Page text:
Read the paper here
Responsive polymers have found diverse application across polymer, biomaterials, medical, sensing and engineering fields. Despite many years of study, this has focussed mainly on those polymers which undergo thermally-induced changes – either a lower, or upper critical solution temperature. To rival the adaptability of Nature’s macromolecules, polymers must respond in a ‘smarter’ way to other triggers such as enzymes, biochemical gradients, ion concentration or metabolites, to name a few. Here we review the concept of ‘isothermal’ responses where core thermoresponsive polymers are chemically engineered such that they undergo their useful response (such as coil-globule transition, cell uptake or cargo release) but at constant temperature. This is achieved by consideration of their phase diagram where solubility can be changed by small structural changes to the end-group, side-chain/substituents or through main chain modification/binding. The current state-of-the-art is summarised here.
ACS Macro Letters Paper Published
Our latest paper on responsive polymers has been published in ACS Macro Letters.
Read paper here
Thermoresponsive polymers have attracted huge interest as a way of developing smart/adaptable materials for biomedicine, particularly due to changes in their solubility above the LCST. However, temperature is not always an appropriate or desirable stimulus given the variety of other cellular microenvironments that exist, including pH, redox potentials, ionic strength, and metal ion concentration. Here, we achieve a highly specific, isothermal solubility switch for poly(N-isopropylacrylamide) by application of ferric iron (Fe3+), a species implicated in a range of neurodegenerative conditions. This is achieved by the site-specific incorporation of (Fe3+-binding) catechol units onto the polymer chain-end, inspired by the mechanism by which bacterial siderophores sequester iron from mammalian hosts. The ability to manipulate the hydrophilicity of responsive systems without the need for a temperature gradient offers an exciting approach toward preparing increasingly selective, targeted polymeric materials.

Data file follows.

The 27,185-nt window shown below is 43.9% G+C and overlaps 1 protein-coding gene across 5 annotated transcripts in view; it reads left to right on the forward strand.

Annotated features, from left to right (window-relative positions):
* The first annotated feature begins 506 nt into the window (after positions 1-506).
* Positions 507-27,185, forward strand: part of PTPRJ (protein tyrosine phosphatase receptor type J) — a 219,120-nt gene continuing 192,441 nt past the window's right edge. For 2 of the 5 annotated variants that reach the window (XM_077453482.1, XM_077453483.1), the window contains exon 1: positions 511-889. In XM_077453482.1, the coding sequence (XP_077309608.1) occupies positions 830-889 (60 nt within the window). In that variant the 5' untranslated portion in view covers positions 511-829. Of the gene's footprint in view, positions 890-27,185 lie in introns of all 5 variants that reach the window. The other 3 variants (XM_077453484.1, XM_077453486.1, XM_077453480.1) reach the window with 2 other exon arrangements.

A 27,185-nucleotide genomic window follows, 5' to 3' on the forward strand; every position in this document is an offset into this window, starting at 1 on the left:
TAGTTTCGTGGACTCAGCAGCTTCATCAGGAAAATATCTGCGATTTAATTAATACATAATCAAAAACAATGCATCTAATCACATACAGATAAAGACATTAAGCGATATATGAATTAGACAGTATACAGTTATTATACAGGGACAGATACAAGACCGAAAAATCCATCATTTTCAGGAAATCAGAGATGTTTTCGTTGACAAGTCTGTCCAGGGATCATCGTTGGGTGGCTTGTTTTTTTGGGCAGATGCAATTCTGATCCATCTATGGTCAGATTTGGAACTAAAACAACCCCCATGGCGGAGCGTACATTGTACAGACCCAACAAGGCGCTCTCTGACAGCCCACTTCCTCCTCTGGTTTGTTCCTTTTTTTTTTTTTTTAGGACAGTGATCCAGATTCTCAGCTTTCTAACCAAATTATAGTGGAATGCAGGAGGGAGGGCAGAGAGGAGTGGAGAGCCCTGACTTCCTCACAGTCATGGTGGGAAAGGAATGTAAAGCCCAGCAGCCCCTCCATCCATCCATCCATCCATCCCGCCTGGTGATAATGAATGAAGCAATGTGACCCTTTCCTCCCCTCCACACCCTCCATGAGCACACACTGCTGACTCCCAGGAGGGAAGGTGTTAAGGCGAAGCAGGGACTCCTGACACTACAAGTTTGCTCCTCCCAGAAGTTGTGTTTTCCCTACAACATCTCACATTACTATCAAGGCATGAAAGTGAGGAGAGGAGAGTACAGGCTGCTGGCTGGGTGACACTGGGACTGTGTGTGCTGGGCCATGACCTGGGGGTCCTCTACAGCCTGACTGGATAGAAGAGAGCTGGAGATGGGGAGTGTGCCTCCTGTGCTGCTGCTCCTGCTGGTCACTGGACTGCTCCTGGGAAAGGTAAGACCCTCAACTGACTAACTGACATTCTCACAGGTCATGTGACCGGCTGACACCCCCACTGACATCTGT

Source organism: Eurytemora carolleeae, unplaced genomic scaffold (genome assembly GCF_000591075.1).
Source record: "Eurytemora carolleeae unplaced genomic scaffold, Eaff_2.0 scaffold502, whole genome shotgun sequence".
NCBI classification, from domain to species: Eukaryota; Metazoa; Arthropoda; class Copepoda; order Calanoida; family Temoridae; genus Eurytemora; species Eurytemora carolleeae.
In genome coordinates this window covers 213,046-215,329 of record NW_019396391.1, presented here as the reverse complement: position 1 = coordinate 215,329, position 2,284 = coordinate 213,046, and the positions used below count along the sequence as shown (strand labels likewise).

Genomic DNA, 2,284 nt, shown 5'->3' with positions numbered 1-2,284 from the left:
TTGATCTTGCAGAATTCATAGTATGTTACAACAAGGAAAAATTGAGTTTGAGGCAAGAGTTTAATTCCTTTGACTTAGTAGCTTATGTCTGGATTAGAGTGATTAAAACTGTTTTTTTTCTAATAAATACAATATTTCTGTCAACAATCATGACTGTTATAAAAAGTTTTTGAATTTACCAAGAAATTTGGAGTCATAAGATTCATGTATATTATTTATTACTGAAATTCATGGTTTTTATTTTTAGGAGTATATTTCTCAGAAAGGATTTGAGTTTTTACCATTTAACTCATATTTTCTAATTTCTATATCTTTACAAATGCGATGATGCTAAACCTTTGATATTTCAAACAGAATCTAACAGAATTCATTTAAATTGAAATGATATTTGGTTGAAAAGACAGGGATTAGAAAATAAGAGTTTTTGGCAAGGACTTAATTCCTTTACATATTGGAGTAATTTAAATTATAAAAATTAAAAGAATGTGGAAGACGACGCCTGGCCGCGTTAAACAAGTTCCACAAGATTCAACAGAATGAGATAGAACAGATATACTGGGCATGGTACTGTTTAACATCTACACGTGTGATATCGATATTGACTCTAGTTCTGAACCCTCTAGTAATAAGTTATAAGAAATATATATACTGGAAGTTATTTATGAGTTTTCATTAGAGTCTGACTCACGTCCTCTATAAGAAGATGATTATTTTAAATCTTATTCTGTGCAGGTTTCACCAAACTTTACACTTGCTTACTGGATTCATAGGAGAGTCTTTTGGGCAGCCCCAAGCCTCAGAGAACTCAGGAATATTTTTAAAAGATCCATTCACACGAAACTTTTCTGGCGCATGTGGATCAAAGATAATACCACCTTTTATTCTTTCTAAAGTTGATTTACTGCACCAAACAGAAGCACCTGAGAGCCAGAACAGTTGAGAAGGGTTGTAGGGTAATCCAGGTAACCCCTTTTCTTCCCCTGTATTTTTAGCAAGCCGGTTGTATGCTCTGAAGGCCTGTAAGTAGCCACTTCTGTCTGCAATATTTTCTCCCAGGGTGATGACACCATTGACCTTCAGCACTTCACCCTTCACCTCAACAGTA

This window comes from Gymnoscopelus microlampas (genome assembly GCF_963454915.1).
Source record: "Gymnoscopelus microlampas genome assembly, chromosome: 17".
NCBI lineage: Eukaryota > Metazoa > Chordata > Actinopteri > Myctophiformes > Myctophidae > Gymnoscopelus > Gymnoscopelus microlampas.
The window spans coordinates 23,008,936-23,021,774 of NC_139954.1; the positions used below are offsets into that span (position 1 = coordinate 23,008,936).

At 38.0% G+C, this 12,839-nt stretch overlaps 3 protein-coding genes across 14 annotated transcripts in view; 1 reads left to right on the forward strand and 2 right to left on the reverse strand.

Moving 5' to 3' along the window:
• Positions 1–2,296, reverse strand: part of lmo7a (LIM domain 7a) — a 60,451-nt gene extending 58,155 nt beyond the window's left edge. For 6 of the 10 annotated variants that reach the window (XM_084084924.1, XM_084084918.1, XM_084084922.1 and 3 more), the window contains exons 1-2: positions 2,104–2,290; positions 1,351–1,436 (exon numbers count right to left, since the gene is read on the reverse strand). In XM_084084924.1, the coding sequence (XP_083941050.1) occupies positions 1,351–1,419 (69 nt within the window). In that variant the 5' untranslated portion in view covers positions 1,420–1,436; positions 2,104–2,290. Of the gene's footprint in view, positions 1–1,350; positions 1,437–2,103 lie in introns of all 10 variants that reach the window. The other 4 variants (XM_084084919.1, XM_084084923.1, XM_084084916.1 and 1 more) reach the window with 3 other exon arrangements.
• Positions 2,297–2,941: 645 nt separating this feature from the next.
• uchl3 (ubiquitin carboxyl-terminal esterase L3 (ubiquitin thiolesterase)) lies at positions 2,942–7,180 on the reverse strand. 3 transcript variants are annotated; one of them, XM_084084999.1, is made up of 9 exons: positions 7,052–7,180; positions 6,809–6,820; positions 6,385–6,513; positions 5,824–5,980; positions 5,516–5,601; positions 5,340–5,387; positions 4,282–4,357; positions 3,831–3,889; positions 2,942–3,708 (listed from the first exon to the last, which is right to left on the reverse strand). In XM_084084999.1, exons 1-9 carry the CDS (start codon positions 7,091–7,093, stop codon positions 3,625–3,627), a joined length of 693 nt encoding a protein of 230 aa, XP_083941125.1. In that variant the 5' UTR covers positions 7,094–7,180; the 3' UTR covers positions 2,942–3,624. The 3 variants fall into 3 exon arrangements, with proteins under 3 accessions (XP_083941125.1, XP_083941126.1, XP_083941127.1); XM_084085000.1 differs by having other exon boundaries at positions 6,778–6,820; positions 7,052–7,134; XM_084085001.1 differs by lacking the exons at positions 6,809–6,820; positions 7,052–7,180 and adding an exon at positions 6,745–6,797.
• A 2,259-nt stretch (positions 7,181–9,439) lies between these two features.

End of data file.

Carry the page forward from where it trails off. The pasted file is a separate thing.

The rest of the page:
J. Materials Chemistry B Paper Online
Our latest paper, in collaboration with Gemma-Louise Davies, has been published in the RSC J. Mater. Chem. B. This paper describes the design, and investigation of sidereophore-inpsired nanoparticle biosensors for Fe3+. Siderophores are used by bacteria to capture Fe3+ (essential for them) from environment, and have catechol groups which bind this in a highly specific manner. Inspired by this, we installed catechol groups on the corona of polymer-coated gold nanoparticles. By tuning the chemistry, we obtained gold particles which selectively aggregated in the presence of Fe3+ (but not Fe2+ or a range of other ions) giving a change in colour from red to blue. Such a simple output is appealing, for low-cost sensors. Also, the detection of Fe3+ over Fe2+ is crucial in a range of neurodegenerative diseases, inlcuding Alzheimers.
Read the paper here.